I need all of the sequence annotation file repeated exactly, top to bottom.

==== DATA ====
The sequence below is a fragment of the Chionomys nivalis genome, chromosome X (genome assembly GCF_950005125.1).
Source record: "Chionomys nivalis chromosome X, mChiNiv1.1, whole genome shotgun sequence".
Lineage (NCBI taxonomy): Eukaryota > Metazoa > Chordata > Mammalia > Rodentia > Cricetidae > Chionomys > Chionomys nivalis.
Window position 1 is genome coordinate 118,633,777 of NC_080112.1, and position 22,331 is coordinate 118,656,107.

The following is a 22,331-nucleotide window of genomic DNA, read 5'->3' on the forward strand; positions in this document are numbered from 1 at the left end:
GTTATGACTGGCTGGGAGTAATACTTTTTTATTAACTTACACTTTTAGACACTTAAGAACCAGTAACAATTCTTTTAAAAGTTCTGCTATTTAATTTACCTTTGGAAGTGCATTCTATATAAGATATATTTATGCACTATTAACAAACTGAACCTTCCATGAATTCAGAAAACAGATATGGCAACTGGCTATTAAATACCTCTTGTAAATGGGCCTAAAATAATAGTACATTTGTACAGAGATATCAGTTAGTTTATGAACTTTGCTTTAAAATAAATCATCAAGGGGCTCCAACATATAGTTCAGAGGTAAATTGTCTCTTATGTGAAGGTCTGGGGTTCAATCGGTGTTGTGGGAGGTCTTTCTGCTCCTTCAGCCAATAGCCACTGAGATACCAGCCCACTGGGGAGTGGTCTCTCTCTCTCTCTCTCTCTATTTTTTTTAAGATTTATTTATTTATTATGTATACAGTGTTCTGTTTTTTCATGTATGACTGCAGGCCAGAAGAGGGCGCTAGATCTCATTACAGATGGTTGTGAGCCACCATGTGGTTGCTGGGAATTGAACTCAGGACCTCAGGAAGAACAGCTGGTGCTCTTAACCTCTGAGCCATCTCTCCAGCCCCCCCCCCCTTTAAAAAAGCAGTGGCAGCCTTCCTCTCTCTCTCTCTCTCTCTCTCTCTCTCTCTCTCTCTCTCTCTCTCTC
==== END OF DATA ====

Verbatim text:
The sequence below is a fragment of the Chionomys nivalis genome, chromosome X (genome assembly GCF_950005125.1).
Source record: "Chionomys nivalis chromosome X, mChiNiv1.1, whole genome shotgun sequence".
Lineage (NCBI taxonomy): Eukaryota > Metazoa > Chordata > Mammalia > Rodentia > Cricetidae > Chionomys > Chionomys nivalis.
Window position 1 is genome coordinate 118,633,777 of NC_080112.1, and position 22,331 is coordinate 118,656,107.

The following is a 22,331-nucleotide window of genomic DNA, read 5'->3' on the forward strand; positions in this document are numbered from 1 at the left end:
GTTATGACTGGCTGGGAGTAATACTTTTTTATTAACTTACACTTTTAGACACTTAAGAACCAGTAACAATTCTTTTAAAAGTTCTGCTATTTAATTTACCTTTGGAAGTGCATTCTATATAAGATATATTTATGCACTATTAACAAACTGAACCTTCCATGAATTCAGAAAACAGATATGGCAACTGGCTATTAAATACCTCTTGTAAATGGGCCTAAAATAATAGTACATTTGTACAGAGATATCAGTTAGTTTATGAACTTTGCTTTAAAATAAATCATCAAGGGGCTCCAACATATAGTTCAGAGGTAAATTGTCTCTTATGTGAAGGTCTGGGGTTCAATCGGTGTTGTGGGAGGTCTTTCTGCTCCTTCAGCCAATAGCCACTGAGATACCAGCCCACTGGGGAGTGGTCTCTCTCTCTCTCTCTCTCTATTTTTTTTAAGATTTATTTATTTATTATGTATACAGTGTTCTGTTTTTTCATGTATGACTGCAGGCCAGAAGAGGGCGCTAGATCTCATTACAGATGGTTGTGAGCCACCATGTGGTTGCTGGGAATTGAACTCAGGACCTCAGGAAGAACAGCTGGTGCTCTTAACCTCTGAGCCATCTCTCCAGCCCCCCCCCCCTTTAAAAAAGCAGTGGCAGCCTTCCTCTCTCTCTCTCTCTCTCTCTCTCTCTCTCTCTCTCTCTCTCTCTCTC